Is Silicon Valley ageist?

April 4, 2014, 8:36 PM UTC

It’s a question this 47-year-old found himself pondering even before reading Noam Scheiber’s delightfully well-written cover story in The New Republic. Scheiber finds an early-middle-aged entrepreneur from Boston, Nick Stamos, who had enjoyed modest success during his technology career but was unable to get Silicon Valley venture capitalists to back him. He concluded that the Sand Hill Road VCs are age-obsessed.

I’m not so sure.

He quotes various VCs who want to fund only youngsters as well as one of the most successful youngsters of our time, Mark Zuckerberg, blatantly opining that old people aren’t any good. (“Young people are just smarter.”) Scheiber sets out to debunk the “Silicon Valley mysticism” that young entrepreneurs produce an unfair share of “black swan” outcomes. In reality, it’s more complicated than that. Some of the biggest returns of all time have been companies started by the youngest of adults: Apple (AAPL), Microsoft (MSFT), Facebook (FB), Google (GOOG). The observation holds for the current crop of high-valuation darlings, including Dropbox, Box, and Airbnb.

But generalizations only go so far. WhatsApp, Twitter, and Cisco (CSCO) all were founded by more mature people. The same goes for Uber, whose CEO had been around the entrepreneurial block more than once.

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The problem with building a thesis around ageism is that strong statements alone aren’t proof. Scheiber quotes Sequoia Capital’s Michael Moritz as a fan of investing in twentysomethings. “They have great passion,” Moritz says. “They don’t have distractions like families and children and other things that get in the way.” It’s a good quote, and Moritz likes to stir things up. But focusing on the quote ignores the more recent investments of Moritz and his partners, who made their bones on investments like Yahoo (YHOO) and Google. Sequoia backed Reid Hoffman at LinkedIn (LNKD) when he was an experienced thirtysomething with PayPal under his belt. The firm backed the middle-aged founders of WhatsApp. Moritz invested in Brian Sugar, CEO of PopSugar, who was an experienced technology executive before that venture. And a Moritz favorite is Jonathan Kaplan, whom he backed at Pure Digital (inventor of the Flip video camera, later sold to Cisco) and Melt, the grilled cheese and tomato soup company. Kaplan is — the horror! — about my age.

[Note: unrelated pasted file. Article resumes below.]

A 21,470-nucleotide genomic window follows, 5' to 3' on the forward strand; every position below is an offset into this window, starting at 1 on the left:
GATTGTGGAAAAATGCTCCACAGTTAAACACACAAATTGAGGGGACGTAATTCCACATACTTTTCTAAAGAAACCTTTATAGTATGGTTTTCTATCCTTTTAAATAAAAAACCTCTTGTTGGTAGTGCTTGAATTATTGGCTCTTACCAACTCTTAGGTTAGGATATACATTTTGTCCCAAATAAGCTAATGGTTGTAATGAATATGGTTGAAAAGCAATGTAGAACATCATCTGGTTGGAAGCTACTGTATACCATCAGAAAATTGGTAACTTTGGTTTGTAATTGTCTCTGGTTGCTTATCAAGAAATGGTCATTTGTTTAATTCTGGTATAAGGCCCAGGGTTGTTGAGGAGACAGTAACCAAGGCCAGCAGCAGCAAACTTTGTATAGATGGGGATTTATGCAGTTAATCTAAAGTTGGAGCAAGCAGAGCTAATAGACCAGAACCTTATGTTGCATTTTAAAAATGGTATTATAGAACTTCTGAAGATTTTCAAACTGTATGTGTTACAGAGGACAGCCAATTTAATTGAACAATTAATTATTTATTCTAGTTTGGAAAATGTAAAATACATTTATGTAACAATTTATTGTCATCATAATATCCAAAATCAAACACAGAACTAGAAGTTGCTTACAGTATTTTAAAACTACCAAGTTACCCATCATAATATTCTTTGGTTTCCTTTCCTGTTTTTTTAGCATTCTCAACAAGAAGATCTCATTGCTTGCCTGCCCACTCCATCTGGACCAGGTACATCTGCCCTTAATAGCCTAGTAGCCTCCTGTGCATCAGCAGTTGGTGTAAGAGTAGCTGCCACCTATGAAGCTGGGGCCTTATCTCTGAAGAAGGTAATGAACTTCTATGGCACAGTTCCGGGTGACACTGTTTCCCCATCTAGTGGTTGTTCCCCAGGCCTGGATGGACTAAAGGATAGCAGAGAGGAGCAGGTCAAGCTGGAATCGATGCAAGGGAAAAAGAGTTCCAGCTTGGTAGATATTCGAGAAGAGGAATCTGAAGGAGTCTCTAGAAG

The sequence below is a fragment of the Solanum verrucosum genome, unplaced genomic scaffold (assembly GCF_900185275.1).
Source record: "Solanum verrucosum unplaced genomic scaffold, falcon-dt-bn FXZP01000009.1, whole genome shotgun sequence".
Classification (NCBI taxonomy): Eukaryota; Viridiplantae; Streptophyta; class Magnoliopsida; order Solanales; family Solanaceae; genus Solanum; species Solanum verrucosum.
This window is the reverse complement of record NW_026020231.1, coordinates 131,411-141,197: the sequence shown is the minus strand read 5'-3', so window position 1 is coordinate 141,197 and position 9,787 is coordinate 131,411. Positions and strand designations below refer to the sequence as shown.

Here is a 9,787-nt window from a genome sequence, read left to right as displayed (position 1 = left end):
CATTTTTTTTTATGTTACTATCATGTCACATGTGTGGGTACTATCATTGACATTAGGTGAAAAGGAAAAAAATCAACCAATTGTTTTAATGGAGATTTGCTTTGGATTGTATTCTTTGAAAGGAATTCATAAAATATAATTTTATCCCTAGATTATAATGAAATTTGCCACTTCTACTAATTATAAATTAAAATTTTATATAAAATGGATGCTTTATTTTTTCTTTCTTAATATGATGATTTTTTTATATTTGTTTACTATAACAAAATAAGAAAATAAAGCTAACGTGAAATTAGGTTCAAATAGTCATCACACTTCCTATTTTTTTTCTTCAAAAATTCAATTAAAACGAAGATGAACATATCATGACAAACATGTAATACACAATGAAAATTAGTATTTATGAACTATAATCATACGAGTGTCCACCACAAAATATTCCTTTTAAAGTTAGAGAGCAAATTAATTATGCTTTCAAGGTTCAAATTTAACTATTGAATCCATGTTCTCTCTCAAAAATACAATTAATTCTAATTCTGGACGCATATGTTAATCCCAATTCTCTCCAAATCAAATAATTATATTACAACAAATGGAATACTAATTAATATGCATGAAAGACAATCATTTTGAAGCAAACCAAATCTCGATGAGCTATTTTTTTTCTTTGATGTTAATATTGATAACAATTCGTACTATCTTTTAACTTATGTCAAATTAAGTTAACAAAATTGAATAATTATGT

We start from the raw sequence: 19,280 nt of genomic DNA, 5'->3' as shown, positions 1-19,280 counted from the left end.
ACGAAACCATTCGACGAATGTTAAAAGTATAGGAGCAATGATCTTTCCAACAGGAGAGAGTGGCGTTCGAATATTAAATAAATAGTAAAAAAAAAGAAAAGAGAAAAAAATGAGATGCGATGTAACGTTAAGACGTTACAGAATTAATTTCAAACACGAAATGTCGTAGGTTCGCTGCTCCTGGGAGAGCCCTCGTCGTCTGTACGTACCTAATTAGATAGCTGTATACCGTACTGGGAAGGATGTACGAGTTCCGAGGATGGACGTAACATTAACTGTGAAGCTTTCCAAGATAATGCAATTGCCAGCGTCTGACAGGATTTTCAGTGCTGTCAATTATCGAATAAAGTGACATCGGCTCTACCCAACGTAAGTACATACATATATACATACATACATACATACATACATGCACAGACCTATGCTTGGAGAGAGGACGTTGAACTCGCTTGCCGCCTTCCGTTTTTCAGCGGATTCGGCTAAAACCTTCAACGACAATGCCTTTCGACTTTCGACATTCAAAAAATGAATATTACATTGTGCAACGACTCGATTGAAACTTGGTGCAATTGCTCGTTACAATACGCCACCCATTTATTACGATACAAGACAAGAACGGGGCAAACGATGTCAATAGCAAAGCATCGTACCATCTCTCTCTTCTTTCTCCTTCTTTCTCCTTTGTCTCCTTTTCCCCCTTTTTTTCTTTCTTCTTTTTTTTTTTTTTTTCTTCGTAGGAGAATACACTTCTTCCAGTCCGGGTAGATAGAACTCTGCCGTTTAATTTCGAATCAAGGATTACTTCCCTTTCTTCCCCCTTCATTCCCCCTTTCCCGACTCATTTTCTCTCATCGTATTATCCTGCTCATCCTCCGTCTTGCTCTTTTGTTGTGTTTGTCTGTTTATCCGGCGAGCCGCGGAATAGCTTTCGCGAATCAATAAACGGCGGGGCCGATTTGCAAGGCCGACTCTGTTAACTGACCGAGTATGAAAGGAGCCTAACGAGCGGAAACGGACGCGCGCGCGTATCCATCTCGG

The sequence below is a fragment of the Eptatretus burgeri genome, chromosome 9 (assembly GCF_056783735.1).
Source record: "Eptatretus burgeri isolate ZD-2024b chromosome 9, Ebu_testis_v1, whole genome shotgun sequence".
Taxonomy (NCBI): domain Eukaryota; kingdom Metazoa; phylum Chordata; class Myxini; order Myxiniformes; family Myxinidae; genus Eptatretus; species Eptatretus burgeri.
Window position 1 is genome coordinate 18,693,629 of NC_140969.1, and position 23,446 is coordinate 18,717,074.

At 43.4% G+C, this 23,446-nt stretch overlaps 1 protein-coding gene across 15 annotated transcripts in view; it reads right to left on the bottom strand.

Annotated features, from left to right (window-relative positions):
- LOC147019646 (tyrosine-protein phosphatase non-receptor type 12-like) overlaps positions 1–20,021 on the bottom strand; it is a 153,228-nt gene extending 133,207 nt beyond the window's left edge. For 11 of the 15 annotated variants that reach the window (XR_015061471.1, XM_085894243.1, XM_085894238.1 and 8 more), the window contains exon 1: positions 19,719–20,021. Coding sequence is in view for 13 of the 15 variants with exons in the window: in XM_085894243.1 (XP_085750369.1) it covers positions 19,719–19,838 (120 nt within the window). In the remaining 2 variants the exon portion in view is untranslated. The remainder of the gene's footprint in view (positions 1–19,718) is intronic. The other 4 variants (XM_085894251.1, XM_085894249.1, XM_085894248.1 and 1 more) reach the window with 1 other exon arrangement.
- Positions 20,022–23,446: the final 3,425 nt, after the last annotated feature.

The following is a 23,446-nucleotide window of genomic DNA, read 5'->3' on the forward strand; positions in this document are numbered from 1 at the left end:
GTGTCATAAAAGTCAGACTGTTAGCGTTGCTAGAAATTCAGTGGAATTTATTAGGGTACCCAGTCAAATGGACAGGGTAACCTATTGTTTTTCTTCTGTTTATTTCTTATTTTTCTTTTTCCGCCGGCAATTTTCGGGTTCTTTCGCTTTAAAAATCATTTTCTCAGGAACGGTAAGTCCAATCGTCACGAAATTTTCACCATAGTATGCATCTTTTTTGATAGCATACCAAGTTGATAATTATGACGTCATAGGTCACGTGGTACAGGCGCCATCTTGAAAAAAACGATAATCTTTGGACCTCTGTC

It’s true that many buzzy San Francisco and Silicon Valley companies have a frat-house/dorm-room vibe about them. Scheiber references Dropbox, and early Google is another good example. And yet the argument cuts both ways. Google, for all its institutional goofiness, has a phalanx of graying (and downright gray) senior engineers on its payroll; they appear to be some of the most important people at the company. Apple always has been a place that valued work over fun; that was true 30 years ago, and it’s true today. I recently visited the cutting-edge consumer products company Quirky in New York — I found it youthful but the antithesis of juvenile.

Some mature companies openly embrace the value of youth. Howard Schultz at Starbucks (SBUX), for example, recruited the then-late-twentysomething Clara Shih, who runs a social-marketing software company called Hearsay, to his board. The explicit reason was to get Shih’s “digital native” smarts into the boardroom. At the same time, Schultz wasn’t naïve about the limitations of someone so young. Shih told me Schultz suggested she have regular breakfasts before board meetings with the retired Pepsi executive Craig Weatherup, so he could mentor her on boardroom life.

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As I said at the outset, Scheiber’s article is artfully written. I just have a hunch that his anecdotes were well selected to match his thesis, which is different than proving his thesis. At the end of the narrative we find entrepreneur Stamos upset that he can’t get the VCs to pay attention even as they lavishly fund (younger) competitors whose products are inferior to his. Reflecting on my 17 years covering Silicon Valley — no twentysomething tech journalist can start a sentence this way — I realize that I’ve heard these laments many times before. Over the course of the year there are thousands of Stamoses checking into the Sheraton Palo Alto, frustrated by their lack of ability to sway some arrogant VC who couldn’t be bothered to pay attention to their pitch.

And then there’s Stamos’s provenance: He’s from Boston. Had Scheiber set out to prove Silicon Valley’s discrimination against out-of-town entrepreneurs, he would have had a slam dunk on his hands. Because there’s no doubt the VCs of the Valley are prejudiced against Bostonians.